Life of The Sun – Article + Music Video
Existing for about 4.6 billion years, it has burnt up about half of the hydrogen in its core. This leaves the sun’s life expectancy to 5 billion more years, at which time; the Sun’s elements will “swell” up, swallow Earth and eventually die off into a small white dwarf.
To break it down, the Sun is about half way through the most stable part of its life. Over the course of the past four billion years, during which time planet Earth and the entire Solar System was born, it has remained relatively unchanged. This will stay the case for another four billion years, at which point, it will have exhausted its supply of hydrogen fuel. When that happens, some pretty drastic things will take place!
The Main Sequence
The Sun, like most stars in the Universe, is on the main sequence stage of its life, during which nuclear fusion reactions in its core fuse hydrogen into helium. Every second, 600 million tons of matter are converted into neutrinos, solar radiation, and roughly 4 x 1027 Watts of energy. For the Sun, this process began 4.57 billion years ago, and it has been generating energy this way every since.
However, this process cannot last forever since there is a finite amount of hydrogen in the core of the Sun. So far, the Sun has converted an estimated 100 times the mass of the Earth into helium and solar energy. As more hydrogen is converted into helium, the core continues to shrink, allowing the outer layers of the Sun to move closer to the center and experience a stronger gravitational force.
In 1.1 billion years from now, the Sun will be 10% brighter than it is today, and this increase in luminosity will also mean an increase in heat energy, which Earth’s atmosphere will absorb. This will trigger a moist greenhouse effect here on Earth that is similar to the runaway warming that turned Venus into the hellish environment we see there today.
In 3.5 billion years from now, the Sun will be 40% brighter than it is right now. This increase will cause the oceans to boil, the ice caps to permanently melt, and all water vapor in the atmosphere to be lost to space. Under these conditions, life as we know it will be unable to survive anywhere on the surface. In short, planet Earth will come to be another hot, dry Venus.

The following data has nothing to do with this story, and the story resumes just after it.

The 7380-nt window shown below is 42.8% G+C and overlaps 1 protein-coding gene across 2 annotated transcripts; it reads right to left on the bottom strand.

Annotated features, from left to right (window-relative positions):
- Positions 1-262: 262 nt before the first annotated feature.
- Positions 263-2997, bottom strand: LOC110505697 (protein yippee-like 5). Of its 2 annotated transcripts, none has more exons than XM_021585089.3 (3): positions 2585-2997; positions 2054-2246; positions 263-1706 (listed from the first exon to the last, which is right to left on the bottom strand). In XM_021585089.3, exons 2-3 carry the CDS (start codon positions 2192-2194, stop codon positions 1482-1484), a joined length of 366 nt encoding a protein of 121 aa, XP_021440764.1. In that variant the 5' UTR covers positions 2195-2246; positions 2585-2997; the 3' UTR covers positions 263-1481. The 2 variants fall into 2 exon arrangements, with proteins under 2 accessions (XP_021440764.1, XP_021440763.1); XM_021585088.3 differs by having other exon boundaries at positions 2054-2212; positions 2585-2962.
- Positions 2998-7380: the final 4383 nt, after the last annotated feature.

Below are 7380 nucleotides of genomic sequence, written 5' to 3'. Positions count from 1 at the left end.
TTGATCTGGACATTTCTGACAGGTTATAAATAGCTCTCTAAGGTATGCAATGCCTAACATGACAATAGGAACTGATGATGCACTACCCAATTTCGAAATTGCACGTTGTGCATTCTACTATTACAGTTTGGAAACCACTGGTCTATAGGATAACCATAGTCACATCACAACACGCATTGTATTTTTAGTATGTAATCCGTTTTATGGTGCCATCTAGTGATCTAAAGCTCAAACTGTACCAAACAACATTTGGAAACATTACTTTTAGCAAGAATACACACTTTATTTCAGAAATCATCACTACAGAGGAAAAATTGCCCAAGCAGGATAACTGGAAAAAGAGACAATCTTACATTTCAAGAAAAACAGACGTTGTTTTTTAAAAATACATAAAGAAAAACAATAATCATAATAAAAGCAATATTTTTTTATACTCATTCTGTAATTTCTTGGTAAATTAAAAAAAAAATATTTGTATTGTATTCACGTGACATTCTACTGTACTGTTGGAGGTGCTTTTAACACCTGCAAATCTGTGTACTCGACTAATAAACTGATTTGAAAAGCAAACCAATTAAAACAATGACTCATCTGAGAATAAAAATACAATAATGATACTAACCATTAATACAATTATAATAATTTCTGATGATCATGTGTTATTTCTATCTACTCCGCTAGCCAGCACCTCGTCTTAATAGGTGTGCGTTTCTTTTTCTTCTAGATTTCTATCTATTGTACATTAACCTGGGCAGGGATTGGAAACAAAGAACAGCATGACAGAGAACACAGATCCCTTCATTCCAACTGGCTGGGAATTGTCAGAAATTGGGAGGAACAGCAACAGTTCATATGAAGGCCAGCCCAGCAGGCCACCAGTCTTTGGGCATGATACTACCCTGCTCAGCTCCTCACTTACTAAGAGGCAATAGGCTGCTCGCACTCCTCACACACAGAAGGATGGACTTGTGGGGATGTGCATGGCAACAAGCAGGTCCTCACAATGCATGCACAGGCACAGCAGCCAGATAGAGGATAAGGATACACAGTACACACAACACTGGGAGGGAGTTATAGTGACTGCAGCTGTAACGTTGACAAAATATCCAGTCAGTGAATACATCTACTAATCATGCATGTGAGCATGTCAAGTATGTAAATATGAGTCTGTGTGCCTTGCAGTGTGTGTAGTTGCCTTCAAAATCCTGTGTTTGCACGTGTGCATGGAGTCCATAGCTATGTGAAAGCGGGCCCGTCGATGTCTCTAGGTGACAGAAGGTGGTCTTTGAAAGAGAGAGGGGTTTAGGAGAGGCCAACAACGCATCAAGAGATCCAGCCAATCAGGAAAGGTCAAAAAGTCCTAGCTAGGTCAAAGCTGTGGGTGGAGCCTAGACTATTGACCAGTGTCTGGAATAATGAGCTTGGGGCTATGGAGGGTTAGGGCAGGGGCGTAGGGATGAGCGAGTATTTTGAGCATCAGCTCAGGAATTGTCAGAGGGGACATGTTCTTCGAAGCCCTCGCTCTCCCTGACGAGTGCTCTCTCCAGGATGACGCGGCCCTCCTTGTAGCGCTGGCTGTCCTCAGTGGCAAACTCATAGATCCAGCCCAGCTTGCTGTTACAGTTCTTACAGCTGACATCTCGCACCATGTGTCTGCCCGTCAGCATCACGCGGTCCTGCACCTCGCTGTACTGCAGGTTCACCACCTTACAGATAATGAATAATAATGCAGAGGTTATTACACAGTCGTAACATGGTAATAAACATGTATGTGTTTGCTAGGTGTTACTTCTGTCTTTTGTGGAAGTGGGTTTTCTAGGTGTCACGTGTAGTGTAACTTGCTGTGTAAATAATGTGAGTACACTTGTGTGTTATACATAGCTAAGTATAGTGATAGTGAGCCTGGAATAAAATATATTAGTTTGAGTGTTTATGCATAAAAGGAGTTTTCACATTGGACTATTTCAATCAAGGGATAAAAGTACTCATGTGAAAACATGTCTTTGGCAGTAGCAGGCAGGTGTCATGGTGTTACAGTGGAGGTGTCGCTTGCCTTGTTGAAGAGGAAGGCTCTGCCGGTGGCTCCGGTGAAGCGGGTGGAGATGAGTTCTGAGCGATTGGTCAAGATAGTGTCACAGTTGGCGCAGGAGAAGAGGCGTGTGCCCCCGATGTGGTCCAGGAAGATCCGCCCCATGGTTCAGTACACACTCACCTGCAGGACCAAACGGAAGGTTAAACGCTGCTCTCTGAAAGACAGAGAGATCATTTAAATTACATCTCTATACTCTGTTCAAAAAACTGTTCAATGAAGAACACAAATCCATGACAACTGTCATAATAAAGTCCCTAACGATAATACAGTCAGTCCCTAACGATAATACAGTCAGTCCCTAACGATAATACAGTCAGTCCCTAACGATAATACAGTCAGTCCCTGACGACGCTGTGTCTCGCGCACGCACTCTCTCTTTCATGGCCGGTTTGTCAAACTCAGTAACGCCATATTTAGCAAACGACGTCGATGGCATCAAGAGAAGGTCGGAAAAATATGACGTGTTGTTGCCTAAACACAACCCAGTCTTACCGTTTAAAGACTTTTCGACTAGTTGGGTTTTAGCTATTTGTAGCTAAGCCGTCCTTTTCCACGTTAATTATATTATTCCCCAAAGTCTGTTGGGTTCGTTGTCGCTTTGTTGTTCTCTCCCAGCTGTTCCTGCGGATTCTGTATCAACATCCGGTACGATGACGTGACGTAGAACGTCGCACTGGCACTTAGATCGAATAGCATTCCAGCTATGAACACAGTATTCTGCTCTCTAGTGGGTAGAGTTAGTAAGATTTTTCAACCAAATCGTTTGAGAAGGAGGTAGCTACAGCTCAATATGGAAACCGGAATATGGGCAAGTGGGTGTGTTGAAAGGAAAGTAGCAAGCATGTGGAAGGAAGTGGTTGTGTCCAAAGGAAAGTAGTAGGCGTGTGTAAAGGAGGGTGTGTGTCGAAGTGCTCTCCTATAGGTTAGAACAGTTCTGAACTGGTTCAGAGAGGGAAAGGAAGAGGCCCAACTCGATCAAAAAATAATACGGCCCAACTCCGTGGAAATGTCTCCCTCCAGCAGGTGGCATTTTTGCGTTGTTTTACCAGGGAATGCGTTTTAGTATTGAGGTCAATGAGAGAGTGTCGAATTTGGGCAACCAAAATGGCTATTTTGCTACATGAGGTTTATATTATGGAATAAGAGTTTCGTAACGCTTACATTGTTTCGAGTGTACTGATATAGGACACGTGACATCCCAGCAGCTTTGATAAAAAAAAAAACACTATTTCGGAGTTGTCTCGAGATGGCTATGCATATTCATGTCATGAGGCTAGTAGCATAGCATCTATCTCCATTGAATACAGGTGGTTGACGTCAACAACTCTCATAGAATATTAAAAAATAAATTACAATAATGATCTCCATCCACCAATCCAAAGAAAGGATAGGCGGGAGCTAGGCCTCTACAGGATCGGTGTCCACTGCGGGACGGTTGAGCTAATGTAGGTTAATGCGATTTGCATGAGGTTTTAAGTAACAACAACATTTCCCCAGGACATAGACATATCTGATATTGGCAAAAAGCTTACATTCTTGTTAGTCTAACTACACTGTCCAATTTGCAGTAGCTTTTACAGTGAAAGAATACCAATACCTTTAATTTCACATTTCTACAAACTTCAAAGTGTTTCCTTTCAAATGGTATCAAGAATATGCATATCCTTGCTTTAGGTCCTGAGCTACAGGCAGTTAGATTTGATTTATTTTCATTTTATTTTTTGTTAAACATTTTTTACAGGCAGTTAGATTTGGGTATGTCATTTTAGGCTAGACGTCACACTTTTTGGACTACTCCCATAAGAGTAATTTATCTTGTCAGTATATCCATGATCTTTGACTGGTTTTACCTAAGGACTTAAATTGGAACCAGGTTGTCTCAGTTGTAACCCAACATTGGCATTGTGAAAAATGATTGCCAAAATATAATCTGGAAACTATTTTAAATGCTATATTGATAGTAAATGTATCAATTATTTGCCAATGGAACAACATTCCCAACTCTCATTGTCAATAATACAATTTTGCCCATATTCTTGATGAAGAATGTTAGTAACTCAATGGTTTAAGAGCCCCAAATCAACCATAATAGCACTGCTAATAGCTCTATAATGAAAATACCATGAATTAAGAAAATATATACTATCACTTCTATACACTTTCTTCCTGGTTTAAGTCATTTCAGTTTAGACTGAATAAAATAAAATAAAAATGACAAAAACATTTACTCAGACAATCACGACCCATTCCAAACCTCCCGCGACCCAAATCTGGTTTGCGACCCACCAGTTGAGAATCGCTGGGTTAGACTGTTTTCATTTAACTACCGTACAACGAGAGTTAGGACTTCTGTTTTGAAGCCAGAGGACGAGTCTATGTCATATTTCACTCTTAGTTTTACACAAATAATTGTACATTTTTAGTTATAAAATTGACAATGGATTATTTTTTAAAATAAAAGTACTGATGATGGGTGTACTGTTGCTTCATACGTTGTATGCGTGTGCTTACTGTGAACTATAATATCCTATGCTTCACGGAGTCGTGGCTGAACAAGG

All things must end. That is true for us, that is true for the Earth, and that is true for the Sun. It’s not going to happen anytime soon, but one day in the distant future, the Sun will run out of hydrogen fuel and slowly slouch towards death. This will begin in approximate 5.4 billion years, at which point the Sun will exit the main sequence of its lifespan.
Ultimate Fate of our Sun
When people think of stars dying, what typically comes to mind are massive supernovas and the creation of black holes. However, this will not be the case with our Sun, due to the simple fact that it is not nearly massive enough. While it might seem huge to us, but the Sun is a relatively low mass star compared to some of the enormous high mass stars out there in the Universe.
As such, when our Sun runs out of hydrogen fuel, it will expand to become a red giant, puff off its outer layers, and then settle down as a compact white dwarf star, then slowly cooling down for trillions of years. If, however, the Sun had about 10 times its current mass, the final phase of its lifespan would be significantly more (ahem) explosive.
When this super-massive Sun ran out of hydrogen fuel in its core, it would switch over to converting atoms of helium, and then atoms of carbon (just like our own). This process would continue, with the Sun consuming heavier and heavier fuel in concentric layers. Each layer would take less time than the last, all the way up to nickel – which could take just a day to burn through.
Source: Music Video